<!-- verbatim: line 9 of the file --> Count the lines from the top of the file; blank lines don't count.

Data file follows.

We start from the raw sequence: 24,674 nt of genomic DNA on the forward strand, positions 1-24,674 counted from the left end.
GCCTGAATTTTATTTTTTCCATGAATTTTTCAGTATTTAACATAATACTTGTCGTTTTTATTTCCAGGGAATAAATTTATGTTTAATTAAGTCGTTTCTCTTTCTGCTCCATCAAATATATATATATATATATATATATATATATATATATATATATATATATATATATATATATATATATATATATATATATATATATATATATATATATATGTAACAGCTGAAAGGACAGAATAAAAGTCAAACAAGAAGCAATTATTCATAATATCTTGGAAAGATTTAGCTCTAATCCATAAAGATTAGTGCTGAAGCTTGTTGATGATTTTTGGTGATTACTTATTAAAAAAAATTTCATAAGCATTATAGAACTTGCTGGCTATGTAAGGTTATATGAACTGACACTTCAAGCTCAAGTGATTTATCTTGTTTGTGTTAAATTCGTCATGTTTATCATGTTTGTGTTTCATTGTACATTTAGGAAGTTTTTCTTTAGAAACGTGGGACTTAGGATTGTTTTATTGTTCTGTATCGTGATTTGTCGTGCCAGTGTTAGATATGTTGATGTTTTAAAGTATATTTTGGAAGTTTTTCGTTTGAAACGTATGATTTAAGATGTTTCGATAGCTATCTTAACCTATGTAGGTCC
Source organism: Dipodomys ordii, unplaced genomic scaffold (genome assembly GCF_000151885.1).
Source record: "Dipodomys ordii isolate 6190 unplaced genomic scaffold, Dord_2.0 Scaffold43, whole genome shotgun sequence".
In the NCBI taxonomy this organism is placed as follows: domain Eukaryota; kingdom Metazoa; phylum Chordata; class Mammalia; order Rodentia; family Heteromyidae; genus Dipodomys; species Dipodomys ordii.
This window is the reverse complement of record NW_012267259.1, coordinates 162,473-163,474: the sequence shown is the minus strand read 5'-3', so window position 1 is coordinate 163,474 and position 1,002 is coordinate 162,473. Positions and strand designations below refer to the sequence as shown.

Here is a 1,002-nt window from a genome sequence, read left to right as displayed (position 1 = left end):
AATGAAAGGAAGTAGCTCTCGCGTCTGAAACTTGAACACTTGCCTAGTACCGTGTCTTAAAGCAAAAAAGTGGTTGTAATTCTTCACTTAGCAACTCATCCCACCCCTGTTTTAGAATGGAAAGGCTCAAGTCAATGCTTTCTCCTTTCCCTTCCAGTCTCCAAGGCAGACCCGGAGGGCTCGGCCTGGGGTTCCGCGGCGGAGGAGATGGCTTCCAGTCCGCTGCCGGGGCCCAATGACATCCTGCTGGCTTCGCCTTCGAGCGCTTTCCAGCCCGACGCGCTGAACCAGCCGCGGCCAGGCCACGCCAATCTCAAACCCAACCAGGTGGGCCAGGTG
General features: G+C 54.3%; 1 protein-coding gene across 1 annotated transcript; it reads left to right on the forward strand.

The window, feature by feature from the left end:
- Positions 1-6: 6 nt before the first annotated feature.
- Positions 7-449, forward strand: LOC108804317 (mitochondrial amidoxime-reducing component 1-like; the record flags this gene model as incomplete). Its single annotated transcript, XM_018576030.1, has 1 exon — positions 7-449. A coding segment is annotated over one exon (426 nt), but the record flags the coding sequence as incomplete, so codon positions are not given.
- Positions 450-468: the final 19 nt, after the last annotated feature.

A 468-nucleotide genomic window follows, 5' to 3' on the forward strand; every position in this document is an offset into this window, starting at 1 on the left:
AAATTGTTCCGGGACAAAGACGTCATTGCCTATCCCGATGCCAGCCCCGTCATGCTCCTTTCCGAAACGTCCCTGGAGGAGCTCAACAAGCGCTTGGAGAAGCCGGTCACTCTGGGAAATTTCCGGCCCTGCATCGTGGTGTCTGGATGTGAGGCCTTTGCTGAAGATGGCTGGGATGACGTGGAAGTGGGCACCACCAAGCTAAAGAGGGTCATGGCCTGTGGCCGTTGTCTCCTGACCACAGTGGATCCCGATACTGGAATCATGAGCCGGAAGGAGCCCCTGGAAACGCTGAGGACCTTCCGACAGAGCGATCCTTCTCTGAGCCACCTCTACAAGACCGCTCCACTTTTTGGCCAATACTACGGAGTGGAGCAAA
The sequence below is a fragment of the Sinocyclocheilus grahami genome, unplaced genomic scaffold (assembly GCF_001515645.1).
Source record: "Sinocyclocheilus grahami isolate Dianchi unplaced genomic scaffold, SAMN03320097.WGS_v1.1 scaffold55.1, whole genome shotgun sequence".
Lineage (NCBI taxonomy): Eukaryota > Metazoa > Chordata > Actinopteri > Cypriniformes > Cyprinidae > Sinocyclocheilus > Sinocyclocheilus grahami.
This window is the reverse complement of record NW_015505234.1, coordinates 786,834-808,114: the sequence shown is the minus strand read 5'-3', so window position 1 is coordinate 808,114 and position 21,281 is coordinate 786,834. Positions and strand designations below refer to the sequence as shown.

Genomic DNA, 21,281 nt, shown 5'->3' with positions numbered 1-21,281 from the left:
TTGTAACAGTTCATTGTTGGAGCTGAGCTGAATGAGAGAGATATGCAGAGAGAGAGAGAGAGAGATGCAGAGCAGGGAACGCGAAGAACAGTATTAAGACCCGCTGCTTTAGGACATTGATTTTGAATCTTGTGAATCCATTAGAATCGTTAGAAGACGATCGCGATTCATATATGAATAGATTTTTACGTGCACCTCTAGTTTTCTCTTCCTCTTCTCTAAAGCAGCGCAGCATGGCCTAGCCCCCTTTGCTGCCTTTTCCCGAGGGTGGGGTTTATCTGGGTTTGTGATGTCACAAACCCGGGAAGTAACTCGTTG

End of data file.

General features: G+C 54.3%; 1 protein-coding gene across 1 annotated transcript; it reads left to right on the forward strand.